So amidst all that, it’s nice to see folks in Congress taking bold action on copyright. By downloading TV shows and movies repeatedly:

In late October, someone at the U.S. House of Representatives decided to catch up on the latest season of Dexter, illegally downloading an episode of the TV series while at a congressional office. In the days that followed, with Hurricane Sandy threatening to keep federal workers hunkered down at home, employees of Congress downloaded the 2012 mob film Lawless, a Halloween-themed episode of The Middle, and an episode from Season 9 of CSI: New York.

Over the last four months, employees of the House of Representatives have illegally downloaded dozens of films and TV shows, according to a report shared with Whispers by ScanEye, a website that tracks what IP addresses have downloaded on BitTorrent. BitTorrent is a protocol for sharing large files over the Internet. Unauthorized downloads of copyrighted material is illegal in the U.S.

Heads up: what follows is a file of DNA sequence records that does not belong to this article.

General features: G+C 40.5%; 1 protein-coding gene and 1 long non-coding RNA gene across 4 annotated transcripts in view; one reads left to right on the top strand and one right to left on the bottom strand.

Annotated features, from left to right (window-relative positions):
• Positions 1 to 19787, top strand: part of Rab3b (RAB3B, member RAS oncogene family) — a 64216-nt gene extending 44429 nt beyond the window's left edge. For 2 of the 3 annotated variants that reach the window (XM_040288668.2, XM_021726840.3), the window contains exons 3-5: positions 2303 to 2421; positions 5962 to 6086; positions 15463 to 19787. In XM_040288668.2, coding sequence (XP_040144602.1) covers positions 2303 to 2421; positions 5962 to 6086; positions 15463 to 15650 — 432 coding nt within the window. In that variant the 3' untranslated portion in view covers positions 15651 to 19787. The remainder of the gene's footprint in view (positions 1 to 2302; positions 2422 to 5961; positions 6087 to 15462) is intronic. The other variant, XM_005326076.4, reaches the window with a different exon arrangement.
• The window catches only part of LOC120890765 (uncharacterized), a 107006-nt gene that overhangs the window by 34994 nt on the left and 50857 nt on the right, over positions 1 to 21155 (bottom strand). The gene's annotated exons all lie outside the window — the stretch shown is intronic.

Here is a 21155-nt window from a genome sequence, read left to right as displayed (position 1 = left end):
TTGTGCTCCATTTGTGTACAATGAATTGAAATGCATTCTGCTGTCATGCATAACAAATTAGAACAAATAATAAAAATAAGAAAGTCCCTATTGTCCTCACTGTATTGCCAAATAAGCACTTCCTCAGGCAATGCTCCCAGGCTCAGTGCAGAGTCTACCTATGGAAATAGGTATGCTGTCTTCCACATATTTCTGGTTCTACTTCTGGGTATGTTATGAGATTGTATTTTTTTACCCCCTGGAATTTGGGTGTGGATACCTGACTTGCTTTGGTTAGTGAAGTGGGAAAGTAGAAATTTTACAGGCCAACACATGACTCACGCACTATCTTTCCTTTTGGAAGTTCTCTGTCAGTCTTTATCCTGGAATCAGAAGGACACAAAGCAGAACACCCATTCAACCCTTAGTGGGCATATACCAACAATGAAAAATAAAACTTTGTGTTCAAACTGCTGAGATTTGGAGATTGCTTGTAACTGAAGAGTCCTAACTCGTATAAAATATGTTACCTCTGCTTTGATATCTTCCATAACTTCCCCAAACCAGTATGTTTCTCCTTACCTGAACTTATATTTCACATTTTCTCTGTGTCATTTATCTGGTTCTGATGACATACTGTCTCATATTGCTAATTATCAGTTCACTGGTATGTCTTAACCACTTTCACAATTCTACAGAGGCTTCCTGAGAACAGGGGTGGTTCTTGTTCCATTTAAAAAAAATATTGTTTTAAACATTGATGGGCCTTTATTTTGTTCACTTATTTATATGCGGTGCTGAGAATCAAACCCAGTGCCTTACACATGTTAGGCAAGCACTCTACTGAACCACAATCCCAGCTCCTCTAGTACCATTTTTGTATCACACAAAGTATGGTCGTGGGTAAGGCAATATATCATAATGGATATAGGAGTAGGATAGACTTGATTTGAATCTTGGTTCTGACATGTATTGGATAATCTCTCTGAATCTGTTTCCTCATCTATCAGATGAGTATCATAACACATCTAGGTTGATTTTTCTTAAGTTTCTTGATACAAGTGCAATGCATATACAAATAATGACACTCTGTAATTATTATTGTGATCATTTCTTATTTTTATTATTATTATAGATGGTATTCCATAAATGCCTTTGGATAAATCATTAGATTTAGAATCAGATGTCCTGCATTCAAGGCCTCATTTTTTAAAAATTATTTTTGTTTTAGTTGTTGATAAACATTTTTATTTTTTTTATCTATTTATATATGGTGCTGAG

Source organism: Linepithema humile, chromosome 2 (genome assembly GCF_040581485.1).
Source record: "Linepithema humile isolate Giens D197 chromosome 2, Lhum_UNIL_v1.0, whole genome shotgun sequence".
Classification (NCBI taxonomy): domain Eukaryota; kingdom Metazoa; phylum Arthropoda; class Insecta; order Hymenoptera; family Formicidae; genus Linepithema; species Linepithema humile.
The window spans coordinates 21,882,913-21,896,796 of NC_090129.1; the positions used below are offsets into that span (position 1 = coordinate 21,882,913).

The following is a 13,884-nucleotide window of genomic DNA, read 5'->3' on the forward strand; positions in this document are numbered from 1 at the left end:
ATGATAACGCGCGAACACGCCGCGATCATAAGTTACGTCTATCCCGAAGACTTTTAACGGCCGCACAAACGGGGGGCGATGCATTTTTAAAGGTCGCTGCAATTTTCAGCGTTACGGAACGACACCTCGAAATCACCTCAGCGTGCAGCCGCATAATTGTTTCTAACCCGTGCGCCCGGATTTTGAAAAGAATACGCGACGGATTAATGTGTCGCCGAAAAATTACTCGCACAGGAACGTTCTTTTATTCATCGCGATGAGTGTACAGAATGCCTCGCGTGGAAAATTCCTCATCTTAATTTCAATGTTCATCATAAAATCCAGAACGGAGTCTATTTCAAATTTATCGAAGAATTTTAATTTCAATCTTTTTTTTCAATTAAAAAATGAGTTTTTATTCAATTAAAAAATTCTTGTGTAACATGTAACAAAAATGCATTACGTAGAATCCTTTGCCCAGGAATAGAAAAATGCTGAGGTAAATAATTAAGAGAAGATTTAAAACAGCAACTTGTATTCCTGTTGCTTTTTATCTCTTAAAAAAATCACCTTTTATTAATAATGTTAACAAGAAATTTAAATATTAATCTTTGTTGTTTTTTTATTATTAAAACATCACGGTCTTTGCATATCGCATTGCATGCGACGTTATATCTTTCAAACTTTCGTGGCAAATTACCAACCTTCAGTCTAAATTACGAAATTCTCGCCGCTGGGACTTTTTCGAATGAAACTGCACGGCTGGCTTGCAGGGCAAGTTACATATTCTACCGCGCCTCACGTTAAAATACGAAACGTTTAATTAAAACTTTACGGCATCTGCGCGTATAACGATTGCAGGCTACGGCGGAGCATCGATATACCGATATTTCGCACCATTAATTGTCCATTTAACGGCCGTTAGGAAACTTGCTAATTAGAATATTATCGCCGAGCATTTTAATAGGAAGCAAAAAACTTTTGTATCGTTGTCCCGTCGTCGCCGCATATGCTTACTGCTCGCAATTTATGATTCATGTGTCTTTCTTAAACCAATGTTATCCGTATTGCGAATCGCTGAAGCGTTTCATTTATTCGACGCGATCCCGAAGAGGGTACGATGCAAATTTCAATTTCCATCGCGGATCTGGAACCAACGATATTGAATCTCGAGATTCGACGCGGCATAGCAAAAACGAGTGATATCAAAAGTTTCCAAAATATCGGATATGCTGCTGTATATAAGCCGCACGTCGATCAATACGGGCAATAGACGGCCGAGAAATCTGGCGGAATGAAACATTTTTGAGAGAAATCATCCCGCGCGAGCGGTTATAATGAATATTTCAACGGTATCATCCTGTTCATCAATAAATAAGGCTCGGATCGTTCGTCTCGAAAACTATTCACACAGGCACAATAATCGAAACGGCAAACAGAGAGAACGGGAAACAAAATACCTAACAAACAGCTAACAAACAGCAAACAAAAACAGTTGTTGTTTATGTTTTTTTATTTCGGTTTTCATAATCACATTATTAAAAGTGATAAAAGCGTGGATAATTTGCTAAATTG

The full article has a full list of what was downloaded from tracked Congressional office: my personal favorite? DeGrassi. Frankly, if they want to watch people bickering like teens and high school power struggles, I wouldn’t have imagined they’d need to download something.

Filed on under The Digital Age

Last week, The Atlantic ran an ad from noted Anti-Xenu enthusiasts Scientology, before being ridiculed for taking money from crazy people, and ultimately pulling the ad from their site. I guess some of the uproar was about taking money from people who’ve been accused of running a cult, or possibly some perceived ambiguity of the term “sponsored post” (what do you mean ‘a word from our sponsors’ NBC? do you believe the Dodge Dart is the #1 car in America or not help i’m so confused). Whatever. Post went up, post went down, and The Atlantic issued an apology.

But not before noted internet institution Boing Boing took the opportunity to lampoon either the outcry, the original ad, or Scientology itself. I’m not sure: